WASHINGTON — Attorney General William P. Barr has assigned the top federal prosecutor in Connecticut to examine the origins of the Russia investigation, according to two people familiar with the matter, a move that President Trump has long called for but that could anger law enforcement officials who insist that scrutiny of the Trump campaign was lawful.
John H. Durham, the United States attorney in Connecticut, has a history of serving as a special prosecutor investigating potential wrongdoing among national security officials, including the F.B.I.’s ties to a crime boss in Boston and accusations of C.I.A. abuses of detainees.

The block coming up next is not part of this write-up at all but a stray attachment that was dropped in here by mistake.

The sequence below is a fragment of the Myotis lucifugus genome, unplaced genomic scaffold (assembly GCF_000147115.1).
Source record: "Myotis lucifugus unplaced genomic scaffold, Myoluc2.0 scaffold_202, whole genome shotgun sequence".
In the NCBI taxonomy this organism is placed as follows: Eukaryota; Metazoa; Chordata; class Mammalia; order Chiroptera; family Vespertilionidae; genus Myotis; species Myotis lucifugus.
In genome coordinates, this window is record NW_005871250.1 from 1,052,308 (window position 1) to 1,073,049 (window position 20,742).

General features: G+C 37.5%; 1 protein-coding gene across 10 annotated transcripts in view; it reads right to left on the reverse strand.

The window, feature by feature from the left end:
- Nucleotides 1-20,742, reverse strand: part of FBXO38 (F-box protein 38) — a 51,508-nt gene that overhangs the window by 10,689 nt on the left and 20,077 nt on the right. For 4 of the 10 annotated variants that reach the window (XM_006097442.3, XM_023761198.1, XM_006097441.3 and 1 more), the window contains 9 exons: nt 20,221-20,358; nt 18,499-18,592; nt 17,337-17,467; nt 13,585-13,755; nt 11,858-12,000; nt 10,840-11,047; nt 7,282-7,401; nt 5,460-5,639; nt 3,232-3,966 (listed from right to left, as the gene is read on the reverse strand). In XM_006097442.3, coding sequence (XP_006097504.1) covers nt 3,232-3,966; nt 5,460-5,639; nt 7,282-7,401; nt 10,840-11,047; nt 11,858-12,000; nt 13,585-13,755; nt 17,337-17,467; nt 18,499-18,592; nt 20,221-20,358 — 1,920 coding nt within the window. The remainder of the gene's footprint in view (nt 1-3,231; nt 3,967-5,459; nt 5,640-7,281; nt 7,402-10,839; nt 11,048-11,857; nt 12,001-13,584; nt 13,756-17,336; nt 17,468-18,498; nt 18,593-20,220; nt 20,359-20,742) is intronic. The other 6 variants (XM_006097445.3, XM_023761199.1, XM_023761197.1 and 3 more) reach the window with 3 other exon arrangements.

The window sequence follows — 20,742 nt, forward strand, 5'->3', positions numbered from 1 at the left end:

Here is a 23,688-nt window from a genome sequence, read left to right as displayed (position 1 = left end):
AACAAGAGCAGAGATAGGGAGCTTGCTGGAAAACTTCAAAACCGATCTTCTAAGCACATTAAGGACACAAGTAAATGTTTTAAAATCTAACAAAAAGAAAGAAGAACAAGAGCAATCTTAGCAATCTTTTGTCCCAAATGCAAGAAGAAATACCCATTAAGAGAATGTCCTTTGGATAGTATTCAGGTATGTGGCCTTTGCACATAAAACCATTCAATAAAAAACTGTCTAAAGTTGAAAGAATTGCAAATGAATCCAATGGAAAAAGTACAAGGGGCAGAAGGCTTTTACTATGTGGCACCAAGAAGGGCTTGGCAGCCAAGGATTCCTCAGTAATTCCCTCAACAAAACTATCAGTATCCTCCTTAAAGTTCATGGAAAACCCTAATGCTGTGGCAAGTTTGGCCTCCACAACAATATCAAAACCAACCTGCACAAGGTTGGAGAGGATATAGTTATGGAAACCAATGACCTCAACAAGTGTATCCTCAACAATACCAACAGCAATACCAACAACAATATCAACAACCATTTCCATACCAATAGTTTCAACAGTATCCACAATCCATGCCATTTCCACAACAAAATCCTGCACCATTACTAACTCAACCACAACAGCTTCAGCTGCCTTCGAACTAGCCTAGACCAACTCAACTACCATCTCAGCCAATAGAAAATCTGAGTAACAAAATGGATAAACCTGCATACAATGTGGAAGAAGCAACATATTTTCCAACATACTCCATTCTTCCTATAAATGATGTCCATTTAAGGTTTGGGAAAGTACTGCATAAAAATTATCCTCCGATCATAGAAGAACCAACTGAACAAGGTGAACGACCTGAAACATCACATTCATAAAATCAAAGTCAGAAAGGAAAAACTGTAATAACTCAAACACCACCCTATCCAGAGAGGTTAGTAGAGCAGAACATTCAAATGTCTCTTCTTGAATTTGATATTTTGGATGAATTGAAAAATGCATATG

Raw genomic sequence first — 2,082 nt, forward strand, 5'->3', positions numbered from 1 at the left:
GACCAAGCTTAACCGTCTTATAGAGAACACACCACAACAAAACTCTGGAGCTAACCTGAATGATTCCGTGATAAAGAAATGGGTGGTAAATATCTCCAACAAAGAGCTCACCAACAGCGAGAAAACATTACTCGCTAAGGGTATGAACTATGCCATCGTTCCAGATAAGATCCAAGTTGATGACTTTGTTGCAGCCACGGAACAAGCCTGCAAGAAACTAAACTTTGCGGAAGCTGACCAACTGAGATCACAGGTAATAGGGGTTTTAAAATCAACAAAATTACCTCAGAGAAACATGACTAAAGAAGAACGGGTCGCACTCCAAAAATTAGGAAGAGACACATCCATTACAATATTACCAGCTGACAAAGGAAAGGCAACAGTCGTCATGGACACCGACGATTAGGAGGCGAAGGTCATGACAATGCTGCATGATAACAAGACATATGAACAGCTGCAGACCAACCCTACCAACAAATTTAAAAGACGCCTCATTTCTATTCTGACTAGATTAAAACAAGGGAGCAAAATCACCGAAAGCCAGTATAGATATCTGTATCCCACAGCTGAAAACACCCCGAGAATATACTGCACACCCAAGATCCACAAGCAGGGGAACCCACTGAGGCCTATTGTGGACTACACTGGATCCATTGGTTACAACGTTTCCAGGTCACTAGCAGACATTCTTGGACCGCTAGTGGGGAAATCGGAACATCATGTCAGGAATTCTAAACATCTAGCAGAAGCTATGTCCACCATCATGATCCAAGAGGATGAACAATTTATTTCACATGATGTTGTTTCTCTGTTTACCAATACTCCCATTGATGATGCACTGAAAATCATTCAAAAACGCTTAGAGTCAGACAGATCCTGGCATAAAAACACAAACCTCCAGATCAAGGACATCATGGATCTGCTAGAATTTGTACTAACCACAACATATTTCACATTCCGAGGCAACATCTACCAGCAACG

His inquiry is the third known investigation focused on the opening of an F.B.I. counterintelligence investigation during the 2016 presidential campaign into possible ties between Russia’s election interference and Trump associates.
The department’s inspector general, Michael E. Horowitz, is separately examining investigators’ use of wiretap applications and informants and whether any political bias against Mr. Trump influenced investigative decisions. And John W. Huber, the United States attorney in Utah, has been reviewing aspects of the Russia investigation. His findings have not been announced.
Additionally on Capitol Hill, Senator Lindsey Graham, Republican of South Carolina and chairman of the Senate Judiciary Committee, has said he, too, intends to review aspects of law enforcement’s work in the coming months. And Republicans conducted their own inquiries when they controlled the House, including publicizing details of the F.B.I.’s wiretap use.
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